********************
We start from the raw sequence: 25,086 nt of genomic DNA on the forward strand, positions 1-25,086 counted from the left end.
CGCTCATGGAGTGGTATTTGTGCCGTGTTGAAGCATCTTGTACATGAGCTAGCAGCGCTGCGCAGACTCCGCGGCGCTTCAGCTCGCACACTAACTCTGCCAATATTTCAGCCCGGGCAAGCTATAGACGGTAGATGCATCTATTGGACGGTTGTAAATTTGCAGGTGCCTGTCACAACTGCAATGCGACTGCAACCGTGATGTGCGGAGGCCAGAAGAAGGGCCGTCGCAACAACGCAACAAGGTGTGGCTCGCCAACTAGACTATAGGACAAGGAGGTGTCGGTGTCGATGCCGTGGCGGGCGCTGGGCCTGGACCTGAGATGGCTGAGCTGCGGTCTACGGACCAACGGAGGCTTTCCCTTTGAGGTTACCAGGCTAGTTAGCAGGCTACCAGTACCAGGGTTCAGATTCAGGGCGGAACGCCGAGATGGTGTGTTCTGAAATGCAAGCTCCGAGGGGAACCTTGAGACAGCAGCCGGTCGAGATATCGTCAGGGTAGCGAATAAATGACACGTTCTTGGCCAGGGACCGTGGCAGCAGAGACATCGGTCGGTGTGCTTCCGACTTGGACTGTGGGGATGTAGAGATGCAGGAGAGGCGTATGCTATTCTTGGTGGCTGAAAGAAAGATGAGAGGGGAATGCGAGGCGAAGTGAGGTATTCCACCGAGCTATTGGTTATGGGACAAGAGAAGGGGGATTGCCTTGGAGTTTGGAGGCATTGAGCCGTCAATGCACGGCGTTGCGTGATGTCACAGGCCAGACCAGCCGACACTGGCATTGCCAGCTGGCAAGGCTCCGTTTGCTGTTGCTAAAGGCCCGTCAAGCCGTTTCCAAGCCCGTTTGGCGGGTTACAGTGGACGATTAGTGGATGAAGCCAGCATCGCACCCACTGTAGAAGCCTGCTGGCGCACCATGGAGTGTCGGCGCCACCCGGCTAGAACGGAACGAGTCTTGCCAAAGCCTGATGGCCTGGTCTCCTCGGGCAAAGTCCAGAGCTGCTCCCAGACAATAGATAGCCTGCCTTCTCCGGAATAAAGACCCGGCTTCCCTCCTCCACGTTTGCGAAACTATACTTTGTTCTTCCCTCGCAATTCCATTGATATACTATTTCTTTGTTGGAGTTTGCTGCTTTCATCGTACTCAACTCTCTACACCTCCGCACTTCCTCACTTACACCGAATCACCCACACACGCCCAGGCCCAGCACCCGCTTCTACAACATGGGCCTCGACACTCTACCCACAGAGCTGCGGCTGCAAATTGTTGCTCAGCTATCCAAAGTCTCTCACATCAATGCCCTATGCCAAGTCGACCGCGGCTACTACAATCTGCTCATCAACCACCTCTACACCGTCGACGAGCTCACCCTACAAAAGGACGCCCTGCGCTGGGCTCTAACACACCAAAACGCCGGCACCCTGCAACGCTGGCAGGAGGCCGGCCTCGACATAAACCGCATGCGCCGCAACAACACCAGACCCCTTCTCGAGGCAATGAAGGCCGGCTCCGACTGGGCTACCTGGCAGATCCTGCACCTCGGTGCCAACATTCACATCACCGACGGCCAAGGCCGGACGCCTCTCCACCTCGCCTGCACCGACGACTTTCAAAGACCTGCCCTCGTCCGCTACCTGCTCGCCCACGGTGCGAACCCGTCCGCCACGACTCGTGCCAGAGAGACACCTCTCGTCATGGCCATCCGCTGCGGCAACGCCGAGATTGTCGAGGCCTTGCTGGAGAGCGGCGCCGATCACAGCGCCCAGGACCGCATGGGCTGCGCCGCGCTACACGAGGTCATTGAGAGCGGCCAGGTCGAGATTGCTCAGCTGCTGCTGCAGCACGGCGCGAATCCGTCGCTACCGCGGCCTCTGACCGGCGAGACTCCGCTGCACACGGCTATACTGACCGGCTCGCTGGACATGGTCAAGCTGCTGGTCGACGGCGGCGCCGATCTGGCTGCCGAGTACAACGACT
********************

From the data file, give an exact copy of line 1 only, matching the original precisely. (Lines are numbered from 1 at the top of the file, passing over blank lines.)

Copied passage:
We start from the raw sequence: 25,086 nt of genomic DNA on the forward strand, positions 1-25,086 counted from the left end.